Fired from first hospital job - page 3

Young nurse recently fired from big name hospital for med errors. extra unit of insulin for a patient, gabapentin dose was changed for a patient but higher dose still active in computer and Pyxis but... Read More

  1. by   Wuzzie
    Quote from ruby_jane
    I am still unclear about how you found out you were a no-rehire. Unless you're on probation, they have to follow certain rules and document that they've attempted to help you with your practice but that you are still not succeeding. If you're really concerned, have a discussion with HR or consider an employment attorney.
    Unless the OP was in a union with such stipulations her employer doesn't have to do anything to prove anything. "At will" employment means just that. I think calling an attorney for this is an overreach. She made three med errors in 5 months. That's all they need.
  2. by   JBMmom
    You're early in your career and you can learn from this and be successful. But there are a few key points that are based only on you that will determine your success. There are plenty of people that don't find close relationships at work a necessary part of their job, I'm one of them, but you have to take care to not sabotage other people and the overall morale of a unit. I see plenty of people that choose to spend time at work on their cellphones. Mine stays in my locker the whole time I'm working, but it's not really my business to the police that actions of my coworkers. Whether my charge nurse chooses to sit around and do nothing or not, it doesn't really affect my ability to do my job. If I need help, it's my responsibility to ask for that help, and it's unlikely that any of my nurse colleagues would refuse a direct request for help. Have you really founded coworkers unwilling to help you? And what is it that you think would have been avoided if they were there to help you?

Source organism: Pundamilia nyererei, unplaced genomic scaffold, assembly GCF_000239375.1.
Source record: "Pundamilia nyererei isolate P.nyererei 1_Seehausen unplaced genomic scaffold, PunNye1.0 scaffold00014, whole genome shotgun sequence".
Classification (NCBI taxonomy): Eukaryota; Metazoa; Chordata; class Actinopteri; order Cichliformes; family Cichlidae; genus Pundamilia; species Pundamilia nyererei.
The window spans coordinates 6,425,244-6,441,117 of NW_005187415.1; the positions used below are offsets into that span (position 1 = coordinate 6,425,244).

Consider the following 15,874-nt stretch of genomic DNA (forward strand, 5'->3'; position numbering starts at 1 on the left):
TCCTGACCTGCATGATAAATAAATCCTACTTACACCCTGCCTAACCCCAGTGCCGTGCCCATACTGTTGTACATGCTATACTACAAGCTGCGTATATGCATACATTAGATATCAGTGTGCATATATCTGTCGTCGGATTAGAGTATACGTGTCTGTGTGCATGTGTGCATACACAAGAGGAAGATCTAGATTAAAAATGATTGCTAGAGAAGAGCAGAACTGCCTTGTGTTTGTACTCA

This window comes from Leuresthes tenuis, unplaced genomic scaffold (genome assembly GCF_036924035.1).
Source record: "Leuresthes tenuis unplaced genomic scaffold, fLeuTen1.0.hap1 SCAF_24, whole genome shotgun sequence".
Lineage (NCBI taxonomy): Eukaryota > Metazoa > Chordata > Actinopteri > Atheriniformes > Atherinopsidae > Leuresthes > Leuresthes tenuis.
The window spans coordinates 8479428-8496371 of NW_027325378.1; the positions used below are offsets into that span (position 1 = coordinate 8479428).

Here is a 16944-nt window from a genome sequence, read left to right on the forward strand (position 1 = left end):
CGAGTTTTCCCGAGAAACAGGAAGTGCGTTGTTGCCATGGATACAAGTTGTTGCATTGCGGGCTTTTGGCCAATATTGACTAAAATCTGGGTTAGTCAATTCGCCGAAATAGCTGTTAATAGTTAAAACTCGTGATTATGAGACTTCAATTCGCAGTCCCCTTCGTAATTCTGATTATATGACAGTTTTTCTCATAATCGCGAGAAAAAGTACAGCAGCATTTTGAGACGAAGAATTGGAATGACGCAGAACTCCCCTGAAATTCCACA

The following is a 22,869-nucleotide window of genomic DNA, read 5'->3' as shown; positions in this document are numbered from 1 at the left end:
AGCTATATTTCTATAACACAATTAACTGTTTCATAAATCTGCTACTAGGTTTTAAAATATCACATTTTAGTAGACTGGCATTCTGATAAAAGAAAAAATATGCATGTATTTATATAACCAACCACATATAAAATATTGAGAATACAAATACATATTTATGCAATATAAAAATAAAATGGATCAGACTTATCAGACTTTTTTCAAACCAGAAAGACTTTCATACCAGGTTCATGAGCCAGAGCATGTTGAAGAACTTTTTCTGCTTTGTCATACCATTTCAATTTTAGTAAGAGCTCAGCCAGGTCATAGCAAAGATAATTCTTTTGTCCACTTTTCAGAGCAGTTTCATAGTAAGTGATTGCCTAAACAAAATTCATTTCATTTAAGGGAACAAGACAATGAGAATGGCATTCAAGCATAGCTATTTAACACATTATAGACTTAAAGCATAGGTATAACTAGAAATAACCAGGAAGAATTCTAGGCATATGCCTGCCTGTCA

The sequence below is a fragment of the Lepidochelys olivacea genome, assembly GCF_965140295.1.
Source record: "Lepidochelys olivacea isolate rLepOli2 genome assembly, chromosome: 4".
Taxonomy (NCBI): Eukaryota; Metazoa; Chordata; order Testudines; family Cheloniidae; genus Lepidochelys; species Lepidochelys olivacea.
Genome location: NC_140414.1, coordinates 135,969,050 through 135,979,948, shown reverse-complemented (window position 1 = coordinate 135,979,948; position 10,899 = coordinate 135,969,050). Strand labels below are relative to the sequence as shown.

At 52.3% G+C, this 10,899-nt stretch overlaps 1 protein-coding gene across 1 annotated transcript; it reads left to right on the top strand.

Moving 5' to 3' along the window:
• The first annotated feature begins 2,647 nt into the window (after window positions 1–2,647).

The three medication errors you mention may have indeed been minor, but look at them in a bigger sense. You say you entered the blood sugar incorrectly and that resulted in an extra unit of insulin. What if you had transposed the number and ended up with a dose 10 units higher? Are you certain that would have triggered you to stop and look closer before administering the insulin? Then the pyxis had the wrong dose still active, how long does it take for your pyxis machine to catch up with current orders? Are you trying to administer before the pharmacy has verified the order? It's fortunate that no harm came about because of these errors, but certainly adopting a defensive tone about how you were wronged is probably keeping you from accepting and learning from them.